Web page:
Life&Style writers Hannah Strong and Kamila Geremek argue the cases for and against dating apps.Written by Hannah Strong & Kamila on 12th February 2016
Is it just me or are there unspoken rules in the library? I certainly have some of my own to follow and if I see anyone breaking them I am astonished and a little bit miffed
Is it just me or are there unspoken rules in the library? I certainly have some of my own to follow and if I see anyone breaking them I am astonished and a little bit miffed. I know there are actual rules in the library (no food out of the ilounge, quiet zones, pay your loans, get your short loan books back by 11am the next morning regardless of whether you’ve been to Vodbull etc…)
Whispering: the maximum time for whispering is five minutes and if you get death stares from anyone sat in the vicinity you move on, sharpish. Also if you’re a shusher then that’s great – there needs to be at least one in each area. I can spend a good twenty minutes getting extremely annoyed with someone for whispering to their friend and saying in my head: ‘I’m going to shush them in a minute. I am. I’m going to shush them good and proper and give them my worst dirty look.’ Guaranteed I won’t and I’ll wait for someone else to do it. Thank you library shusher, you’ve shushed me in the past for my own hypocrisy, but I salute your services.
Eating: you’re not allowed to eat or drink in the library but people do. The absolute worst is when someone brings in crisps or soup. Soup stinks, crisps crunch. Take quiet food in the library please – if you insist on breaking the rules then quit crunching and actually do eat your food in the ilounge. There is no shame in eating alone in there or surely you have a friend to rope in. It’s an excellent opportunity to people watch if nothing else – and there are a lot of interesting characters in the library.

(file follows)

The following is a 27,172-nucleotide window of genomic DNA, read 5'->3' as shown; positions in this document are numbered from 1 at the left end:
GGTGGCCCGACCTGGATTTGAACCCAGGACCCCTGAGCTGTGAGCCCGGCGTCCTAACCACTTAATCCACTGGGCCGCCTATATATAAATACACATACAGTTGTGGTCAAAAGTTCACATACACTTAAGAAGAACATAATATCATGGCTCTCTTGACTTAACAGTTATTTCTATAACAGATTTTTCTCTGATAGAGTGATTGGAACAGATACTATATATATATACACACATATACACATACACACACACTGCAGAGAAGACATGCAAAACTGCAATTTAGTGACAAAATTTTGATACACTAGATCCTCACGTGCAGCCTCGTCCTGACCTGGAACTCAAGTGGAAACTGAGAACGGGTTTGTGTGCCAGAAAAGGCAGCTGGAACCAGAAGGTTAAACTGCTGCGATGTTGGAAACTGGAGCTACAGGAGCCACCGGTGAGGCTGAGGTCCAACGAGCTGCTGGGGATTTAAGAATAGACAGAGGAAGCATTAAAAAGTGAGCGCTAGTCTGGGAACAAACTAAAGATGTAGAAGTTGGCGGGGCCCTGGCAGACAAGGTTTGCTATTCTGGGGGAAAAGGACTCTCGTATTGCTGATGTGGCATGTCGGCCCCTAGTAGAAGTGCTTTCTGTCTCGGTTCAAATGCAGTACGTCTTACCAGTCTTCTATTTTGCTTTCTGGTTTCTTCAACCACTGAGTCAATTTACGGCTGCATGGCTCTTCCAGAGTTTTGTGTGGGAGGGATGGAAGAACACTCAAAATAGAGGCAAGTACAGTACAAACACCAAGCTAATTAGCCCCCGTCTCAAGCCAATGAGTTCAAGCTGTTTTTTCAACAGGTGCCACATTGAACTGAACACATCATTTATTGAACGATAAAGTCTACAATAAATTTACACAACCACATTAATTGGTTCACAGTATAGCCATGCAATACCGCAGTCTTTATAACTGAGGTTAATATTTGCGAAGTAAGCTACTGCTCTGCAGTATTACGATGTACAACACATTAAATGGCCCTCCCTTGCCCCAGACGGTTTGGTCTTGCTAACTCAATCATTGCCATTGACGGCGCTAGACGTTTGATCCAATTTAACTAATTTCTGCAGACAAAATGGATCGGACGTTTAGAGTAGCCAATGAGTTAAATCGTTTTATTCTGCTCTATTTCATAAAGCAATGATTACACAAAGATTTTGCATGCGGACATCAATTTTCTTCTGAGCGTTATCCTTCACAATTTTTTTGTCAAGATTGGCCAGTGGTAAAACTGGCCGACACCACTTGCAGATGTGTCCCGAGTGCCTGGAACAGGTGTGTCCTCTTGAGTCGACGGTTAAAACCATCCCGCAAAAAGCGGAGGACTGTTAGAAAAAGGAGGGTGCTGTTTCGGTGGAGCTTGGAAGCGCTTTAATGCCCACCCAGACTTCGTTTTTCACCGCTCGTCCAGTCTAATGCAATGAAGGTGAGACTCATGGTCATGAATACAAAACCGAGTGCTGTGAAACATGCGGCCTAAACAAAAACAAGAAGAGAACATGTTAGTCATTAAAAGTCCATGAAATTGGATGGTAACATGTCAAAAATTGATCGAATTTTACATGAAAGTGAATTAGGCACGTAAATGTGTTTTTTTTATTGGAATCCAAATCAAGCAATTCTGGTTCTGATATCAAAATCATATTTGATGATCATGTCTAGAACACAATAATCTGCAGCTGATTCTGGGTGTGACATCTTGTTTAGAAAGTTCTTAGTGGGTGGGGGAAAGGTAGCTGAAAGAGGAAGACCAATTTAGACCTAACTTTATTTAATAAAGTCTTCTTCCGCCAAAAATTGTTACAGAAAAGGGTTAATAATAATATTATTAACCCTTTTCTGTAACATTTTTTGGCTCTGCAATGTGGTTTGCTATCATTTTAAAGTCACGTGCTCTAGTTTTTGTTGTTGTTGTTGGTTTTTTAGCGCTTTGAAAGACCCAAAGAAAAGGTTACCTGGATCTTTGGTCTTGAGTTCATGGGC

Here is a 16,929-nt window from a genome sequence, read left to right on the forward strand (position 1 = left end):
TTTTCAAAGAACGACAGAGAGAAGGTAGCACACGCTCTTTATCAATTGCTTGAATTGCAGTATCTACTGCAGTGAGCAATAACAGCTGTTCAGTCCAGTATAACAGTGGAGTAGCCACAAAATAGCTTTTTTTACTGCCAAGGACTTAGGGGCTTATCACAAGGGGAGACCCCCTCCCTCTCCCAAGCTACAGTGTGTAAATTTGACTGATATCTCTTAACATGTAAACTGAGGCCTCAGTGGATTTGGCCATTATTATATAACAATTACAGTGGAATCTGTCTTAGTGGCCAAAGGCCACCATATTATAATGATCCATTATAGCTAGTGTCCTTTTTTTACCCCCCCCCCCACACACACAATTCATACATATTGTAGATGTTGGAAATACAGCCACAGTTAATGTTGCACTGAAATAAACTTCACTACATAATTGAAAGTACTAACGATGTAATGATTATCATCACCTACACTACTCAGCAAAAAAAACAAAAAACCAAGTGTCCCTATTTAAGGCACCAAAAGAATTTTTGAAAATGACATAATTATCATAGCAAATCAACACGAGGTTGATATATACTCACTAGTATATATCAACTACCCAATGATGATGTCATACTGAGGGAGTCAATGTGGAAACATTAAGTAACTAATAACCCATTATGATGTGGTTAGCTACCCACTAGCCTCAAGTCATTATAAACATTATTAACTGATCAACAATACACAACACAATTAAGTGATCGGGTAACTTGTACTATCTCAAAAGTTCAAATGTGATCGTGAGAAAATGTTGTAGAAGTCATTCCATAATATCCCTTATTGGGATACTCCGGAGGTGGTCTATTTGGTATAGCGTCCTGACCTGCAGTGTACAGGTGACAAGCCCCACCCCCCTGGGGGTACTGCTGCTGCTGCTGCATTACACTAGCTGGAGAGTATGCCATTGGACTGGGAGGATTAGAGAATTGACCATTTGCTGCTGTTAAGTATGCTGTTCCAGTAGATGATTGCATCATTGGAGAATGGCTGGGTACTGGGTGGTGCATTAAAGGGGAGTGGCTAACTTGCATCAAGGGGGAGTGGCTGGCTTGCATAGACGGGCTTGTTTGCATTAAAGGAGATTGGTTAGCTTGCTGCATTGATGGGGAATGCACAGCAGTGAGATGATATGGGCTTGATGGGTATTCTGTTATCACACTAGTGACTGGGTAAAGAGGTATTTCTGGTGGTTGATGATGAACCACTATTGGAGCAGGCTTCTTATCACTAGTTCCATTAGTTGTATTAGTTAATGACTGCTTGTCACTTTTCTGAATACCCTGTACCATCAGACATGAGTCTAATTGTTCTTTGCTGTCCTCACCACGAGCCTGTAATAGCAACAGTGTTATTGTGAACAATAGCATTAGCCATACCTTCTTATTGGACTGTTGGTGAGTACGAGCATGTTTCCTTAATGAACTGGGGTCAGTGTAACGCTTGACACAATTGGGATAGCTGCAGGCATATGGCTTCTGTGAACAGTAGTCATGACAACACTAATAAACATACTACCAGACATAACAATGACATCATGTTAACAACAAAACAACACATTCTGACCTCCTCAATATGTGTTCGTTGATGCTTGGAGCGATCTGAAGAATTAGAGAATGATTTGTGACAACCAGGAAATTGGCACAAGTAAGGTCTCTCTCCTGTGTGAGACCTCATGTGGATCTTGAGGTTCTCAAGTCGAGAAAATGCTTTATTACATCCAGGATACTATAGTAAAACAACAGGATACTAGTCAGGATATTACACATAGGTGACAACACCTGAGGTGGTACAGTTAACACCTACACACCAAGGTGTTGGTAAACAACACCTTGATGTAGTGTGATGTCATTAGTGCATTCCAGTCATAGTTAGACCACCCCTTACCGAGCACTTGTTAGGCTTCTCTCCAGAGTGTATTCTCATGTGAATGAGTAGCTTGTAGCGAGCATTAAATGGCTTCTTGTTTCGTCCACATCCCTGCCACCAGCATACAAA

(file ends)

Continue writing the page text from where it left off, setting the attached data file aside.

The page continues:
Sitting: If the area is empty, except for one person you don’t know, then absolutely under no circumstance sit next to them. This is a major faux pas. If you sit next to me in a deserted room I will assume there is something wrong with you. The booths are claustrophobic anyway no one needs someone else spilling into their study space. I was sat on 5C the other day on one of the big tables – the unspoken rule up there is if you sit in one side of the table then, in non-peak periods, it’s acceptable to sit diagonally opposite someone else. If someone has left their pen and paper but gone to the loo or for a water top up then this still means you sit diagonal from them. Rules is rules I’m afraid. Low and behold I come back to find a girl sat bang next to me (with whole other tables available around us). So I sat down defending my seat which I’d had for four hours at this point and she looks affronted and questioning. I stare back at her trying to indicate – don’t you know the rules!? I gestured my eyes desperately to the other side of the table, to no avail.
Finding: Some books just don’t exist on the shelves. The catalogue says they are there but they’re not. This is just a fact of life. There’s no etiquette for this apart from to miserably drag yourself to the front desk with an ashen face to request a ‘pink form’ that will find your book in up to six weeks… when you’ve graduated. I would also like to take this opportunity to say how sorry I am for almost crushing a girl between the shelves of 4B the other day – you wind the shelves apart in case you haven’t been in there – I am sorry. She had stupidly sat down on the floor though however. Whenever I go in there I get a slight panic that some maniac is going to crush me between the shelves, low and behold I’m the (unintentional) maniac on this occasion. Lesson? Don’t sit on the floor – you could meet an untimely end and you get in people’s ways.
Recalling: Someone’s doing the same topic as you. What a surprise. The recall war begins. Who can have the book the longest? Most of the time people are more than capable of reading a book in a week but for some reason people become enraged at a recall and instantly recall it back rather than getting down to the business of reading it. This is a bad etiquette – read the book and return it graciously and try and maintain your dignity.
It’s a tough life in the library and you’ll probably spend more time staring out of the window or checking facebook and twitter than actually reading, but for heaven’s sake follow the library etiquette to avoid embarrassment.